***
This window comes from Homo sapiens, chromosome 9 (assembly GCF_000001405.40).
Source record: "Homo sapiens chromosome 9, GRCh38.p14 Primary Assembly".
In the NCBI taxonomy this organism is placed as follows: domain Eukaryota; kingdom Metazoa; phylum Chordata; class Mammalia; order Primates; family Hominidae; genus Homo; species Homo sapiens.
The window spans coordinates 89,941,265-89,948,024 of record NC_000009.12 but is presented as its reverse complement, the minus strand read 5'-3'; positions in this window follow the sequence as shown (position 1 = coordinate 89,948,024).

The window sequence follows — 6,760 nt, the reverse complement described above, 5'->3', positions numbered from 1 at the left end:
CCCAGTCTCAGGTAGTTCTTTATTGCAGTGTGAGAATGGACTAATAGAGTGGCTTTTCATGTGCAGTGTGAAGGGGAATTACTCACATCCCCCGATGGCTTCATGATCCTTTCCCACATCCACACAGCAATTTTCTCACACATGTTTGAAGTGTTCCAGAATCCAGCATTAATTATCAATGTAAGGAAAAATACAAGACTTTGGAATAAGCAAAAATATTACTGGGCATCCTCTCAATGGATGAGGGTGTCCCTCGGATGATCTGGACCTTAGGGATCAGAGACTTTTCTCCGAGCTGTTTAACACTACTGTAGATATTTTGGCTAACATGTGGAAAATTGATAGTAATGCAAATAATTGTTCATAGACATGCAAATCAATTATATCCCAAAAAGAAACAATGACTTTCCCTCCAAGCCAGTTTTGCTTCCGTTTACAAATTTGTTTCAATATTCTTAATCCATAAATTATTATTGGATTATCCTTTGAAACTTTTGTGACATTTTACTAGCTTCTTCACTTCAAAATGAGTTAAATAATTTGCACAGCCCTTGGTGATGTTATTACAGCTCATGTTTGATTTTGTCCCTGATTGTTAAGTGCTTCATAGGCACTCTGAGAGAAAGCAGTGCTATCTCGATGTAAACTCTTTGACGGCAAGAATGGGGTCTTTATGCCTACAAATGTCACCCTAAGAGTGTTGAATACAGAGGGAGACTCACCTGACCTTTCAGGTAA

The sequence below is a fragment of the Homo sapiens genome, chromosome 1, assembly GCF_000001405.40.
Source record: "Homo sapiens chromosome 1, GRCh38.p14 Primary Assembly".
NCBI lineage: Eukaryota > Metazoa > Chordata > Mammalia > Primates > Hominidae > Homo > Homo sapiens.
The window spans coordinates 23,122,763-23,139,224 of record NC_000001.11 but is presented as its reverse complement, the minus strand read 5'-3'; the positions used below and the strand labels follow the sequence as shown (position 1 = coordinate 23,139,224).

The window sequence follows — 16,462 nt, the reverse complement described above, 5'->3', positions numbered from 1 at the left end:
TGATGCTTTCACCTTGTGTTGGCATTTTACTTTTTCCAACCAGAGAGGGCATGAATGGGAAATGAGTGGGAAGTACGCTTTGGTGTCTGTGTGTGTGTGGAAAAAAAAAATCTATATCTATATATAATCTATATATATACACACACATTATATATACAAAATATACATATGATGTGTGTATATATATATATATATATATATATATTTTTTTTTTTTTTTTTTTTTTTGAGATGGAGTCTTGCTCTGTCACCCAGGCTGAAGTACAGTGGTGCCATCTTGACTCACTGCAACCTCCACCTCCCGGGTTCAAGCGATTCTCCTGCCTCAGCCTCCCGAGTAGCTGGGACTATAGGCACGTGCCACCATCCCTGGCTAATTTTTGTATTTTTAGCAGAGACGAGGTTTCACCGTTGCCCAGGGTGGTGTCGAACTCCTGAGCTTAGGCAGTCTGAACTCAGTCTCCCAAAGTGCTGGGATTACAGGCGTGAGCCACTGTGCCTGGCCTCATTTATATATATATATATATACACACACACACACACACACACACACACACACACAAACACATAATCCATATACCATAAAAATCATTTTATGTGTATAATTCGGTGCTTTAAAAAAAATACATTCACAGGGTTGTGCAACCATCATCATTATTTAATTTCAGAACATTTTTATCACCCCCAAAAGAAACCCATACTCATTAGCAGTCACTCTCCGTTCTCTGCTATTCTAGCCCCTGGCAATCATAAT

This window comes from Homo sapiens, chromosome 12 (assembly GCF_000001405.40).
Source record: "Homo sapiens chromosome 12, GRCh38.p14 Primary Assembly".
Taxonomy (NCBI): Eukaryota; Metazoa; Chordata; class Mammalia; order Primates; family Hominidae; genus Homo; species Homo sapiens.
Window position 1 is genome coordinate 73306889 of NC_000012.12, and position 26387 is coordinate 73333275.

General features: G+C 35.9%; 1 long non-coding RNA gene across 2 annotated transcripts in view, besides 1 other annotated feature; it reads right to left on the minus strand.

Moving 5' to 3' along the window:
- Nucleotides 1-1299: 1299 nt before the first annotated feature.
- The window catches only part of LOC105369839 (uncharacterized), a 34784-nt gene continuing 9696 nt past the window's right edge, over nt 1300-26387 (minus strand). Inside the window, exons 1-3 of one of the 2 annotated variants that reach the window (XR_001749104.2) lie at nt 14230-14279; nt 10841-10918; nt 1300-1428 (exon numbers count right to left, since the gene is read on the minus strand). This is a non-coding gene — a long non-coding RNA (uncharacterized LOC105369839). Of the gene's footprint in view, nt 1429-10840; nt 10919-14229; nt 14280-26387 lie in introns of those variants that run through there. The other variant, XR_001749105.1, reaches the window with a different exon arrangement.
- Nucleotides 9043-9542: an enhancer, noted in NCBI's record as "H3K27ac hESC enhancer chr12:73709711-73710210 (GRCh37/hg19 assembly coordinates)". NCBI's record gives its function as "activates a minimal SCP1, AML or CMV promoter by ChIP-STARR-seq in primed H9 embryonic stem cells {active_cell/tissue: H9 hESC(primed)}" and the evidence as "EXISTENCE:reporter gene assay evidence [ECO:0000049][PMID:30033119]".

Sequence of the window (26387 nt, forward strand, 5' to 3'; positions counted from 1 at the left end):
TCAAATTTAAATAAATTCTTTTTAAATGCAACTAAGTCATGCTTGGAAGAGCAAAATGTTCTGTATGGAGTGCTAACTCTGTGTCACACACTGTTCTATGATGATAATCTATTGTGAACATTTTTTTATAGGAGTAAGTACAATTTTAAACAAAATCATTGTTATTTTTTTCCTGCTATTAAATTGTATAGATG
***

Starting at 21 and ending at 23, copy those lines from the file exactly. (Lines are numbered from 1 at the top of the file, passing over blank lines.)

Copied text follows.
- Nucleotides 9043-9542: an enhancer, noted in NCBI's record as "H3K27ac hESC enhancer chr12:73709711-73710210 (GRCh37/hg19 assembly coordinates)". NCBI's record gives its function as "activates a minimal SCP1, AML or CMV promoter by ChIP-STARR-seq in primed H9 embryonic stem cells {active_cell/tissue: H9 hESC(primed)}" and the evidence as "EXISTENCE:reporter gene assay evidence [ECO:0000049][PMID:30033119]".

Sequence of the window (26387 nt, forward strand, 5' to 3'; positions counted from 1 at the left end):
TCAAATTTAAATAAATTCTTTTTAAATGCAACTAAGTCATGCTTGGAAGAGCAAAATGTTCTGTATGGAGTGCTAACTCTGTGTCACACACTGTTCTATGATGATAATCTATTGTGAACATTTTTTTATAGGAGTAAGTACAATTTTAAACAAAATCATTGTTATTTTTTTCCTGCTATTAAATTGTATAGATG